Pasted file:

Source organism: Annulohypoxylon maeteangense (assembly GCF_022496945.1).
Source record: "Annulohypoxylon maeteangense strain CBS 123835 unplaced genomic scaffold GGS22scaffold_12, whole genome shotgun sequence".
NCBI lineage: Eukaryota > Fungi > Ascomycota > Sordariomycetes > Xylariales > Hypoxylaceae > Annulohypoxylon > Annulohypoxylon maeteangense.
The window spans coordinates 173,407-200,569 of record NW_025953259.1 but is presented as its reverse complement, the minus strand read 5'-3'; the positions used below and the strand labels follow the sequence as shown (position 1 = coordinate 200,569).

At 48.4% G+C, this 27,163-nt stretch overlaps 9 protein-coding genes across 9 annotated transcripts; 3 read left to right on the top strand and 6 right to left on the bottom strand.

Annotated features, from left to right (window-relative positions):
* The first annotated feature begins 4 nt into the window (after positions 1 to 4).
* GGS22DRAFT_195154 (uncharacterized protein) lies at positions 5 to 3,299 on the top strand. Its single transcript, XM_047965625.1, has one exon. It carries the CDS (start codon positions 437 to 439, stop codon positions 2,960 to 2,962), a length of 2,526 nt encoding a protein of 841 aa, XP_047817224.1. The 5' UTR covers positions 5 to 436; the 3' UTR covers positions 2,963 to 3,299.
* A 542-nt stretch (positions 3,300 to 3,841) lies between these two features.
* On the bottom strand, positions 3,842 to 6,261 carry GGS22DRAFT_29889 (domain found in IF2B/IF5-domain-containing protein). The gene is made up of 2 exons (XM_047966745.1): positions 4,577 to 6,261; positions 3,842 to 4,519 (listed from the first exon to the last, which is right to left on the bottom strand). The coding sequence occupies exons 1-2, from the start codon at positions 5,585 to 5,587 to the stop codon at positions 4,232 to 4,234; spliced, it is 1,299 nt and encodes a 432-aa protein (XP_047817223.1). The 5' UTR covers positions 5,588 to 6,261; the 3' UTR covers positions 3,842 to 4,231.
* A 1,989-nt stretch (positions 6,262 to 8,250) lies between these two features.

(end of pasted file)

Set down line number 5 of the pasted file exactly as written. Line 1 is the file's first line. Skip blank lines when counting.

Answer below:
At 48.4% G+C, this 27,163-nt stretch overlaps 9 protein-coding genes across 9 annotated transcripts; 3 read left to right on the top strand and 6 right to left on the bottom strand.